I know that it sounds dramatic to use the word attack. It’s hard to take male masturbation seriously, because it’s such a fundamental part of comedy. Some of the earliest comedians were actors dressed as satyrs in Ancient Greece — men on stage wearing oversized erect penis costumes running around, annoying the gods, and getting into trouble. The joke still holds up. Oversized boner costumes are hilarious. I would probably watch a show called The Satyrs Take Manhattan about a bunch of guys running around the city, knocking into walls with, like, baguette-sized erections. It wouldn’t win any awards, but, sure, I’d watch a couple episodes on a Sunday. I remember screaming with laughter at Jason Biggs putting his dick into an apple pie and the subsequent conversation he’s forced to have with Eugene Levy. Or the “Master of My Domain” episode of Seinfeld, or the hair gel in There’s Something About Mary, or Steve Carrell preparing to masturbate in 40-Year-Old Virgin by lighting candles and listening to Lionel Richie.

But none of these scenes have made me laugh as hard as I laughed watching Louis C.K. perform live at the Improv a couple years ago. It was almost spiritual, a kind of catharsis — I was crying from laughter, but I think, honestly, I was just crying. I felt understood. A great comedian gives you relief, for a moment, from the burden of your subconscious. We feel like we’ve let them inside. So when a satyr, who has brought such a deep joy to so many people by talking about boners and masturbation, is suddenly accused of using those exact things as weapons to cause pain, it confuses and breaks the heart. I understand the need to find a way that it can all be funny again. I don’t want the story of Louis C.K. to be a tragedy. I wish I could just laugh.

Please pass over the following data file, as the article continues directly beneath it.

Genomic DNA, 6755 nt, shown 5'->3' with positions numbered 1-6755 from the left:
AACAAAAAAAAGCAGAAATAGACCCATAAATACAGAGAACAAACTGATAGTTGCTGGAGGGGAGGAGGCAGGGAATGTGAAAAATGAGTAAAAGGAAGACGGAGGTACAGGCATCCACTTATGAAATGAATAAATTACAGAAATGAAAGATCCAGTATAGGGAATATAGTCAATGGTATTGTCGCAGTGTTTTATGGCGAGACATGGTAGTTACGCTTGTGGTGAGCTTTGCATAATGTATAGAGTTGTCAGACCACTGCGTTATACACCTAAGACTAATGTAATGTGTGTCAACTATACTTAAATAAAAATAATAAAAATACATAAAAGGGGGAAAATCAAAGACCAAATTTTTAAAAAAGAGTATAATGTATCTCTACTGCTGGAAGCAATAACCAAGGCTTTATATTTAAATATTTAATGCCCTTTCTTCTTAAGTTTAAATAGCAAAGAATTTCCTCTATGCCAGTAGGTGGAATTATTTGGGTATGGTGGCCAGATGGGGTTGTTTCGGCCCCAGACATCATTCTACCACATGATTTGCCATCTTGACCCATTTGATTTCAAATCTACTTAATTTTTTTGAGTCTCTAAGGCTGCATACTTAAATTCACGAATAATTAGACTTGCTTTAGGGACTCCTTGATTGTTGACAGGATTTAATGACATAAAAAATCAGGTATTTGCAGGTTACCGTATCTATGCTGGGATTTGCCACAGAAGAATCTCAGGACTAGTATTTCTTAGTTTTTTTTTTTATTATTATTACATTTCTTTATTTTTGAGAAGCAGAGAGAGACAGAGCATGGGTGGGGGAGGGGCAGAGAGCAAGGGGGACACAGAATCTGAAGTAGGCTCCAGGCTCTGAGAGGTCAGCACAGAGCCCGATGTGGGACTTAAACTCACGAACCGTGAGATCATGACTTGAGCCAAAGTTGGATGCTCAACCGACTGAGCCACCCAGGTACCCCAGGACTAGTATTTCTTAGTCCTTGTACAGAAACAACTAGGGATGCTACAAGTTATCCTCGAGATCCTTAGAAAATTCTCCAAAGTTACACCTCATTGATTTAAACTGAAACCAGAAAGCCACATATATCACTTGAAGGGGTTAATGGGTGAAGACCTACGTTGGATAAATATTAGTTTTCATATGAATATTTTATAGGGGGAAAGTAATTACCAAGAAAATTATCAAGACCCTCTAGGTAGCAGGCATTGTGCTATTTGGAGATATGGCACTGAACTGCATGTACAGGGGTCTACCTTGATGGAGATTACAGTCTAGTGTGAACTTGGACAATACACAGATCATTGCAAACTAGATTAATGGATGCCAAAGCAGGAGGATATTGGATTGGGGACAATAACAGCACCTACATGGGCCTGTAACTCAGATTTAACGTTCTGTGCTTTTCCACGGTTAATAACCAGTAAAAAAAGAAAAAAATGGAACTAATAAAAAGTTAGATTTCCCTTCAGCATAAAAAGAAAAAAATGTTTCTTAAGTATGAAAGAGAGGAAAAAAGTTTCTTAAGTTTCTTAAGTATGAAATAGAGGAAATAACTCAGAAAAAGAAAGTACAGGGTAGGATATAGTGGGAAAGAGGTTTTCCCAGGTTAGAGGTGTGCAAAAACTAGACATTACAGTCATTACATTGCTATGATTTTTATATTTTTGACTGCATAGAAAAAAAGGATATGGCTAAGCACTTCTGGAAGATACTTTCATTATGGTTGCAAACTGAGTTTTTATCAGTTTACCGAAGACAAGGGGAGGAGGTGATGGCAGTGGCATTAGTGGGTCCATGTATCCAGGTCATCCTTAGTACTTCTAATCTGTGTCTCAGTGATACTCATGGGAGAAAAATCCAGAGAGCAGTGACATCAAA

But I’m also tired of trying to explain — and seeing so many other women over the past year try to explain — why none of this is sex. Why it hurts the way violence hurts. Why the fear sticks with you and shapes you and changes you. Why it’s possible to wait for 40 years before you’re ready to talk about the memory of terror.

I’m tired of the rage. A 32-year-old assistant district attorney didn’t “date” a 14-year-old he picked up outside her own custody hearing, as Sean Hannity phrased it in an interview with Roy Moore last week. That’s not what dating is. Taking your clothes off in front of that 14-year-old girl and forcing her to touch you is not sex. But why do we continue to have to explain this? Why do men who have never experienced this form of attack get to define what an attack is? Watching the men on television argue back and forth about what Roy Moore did or didn’t do is like watching color-blind people trying to explain what the color red looks like. You don’t know what it looks like. You’ve never seen it, and I have, so what gives you the right to tell me what it is? As my grandmother used to say to my mom, “Get up and go out there, but know that it’s a man’s world.” Sex is a purple cloud. Red is red. As angry as it makes me and as exhausting as it is, we have to keep fighting to make the blind men see.

Men Don’t Get to Decide What Counts As ‘Sex’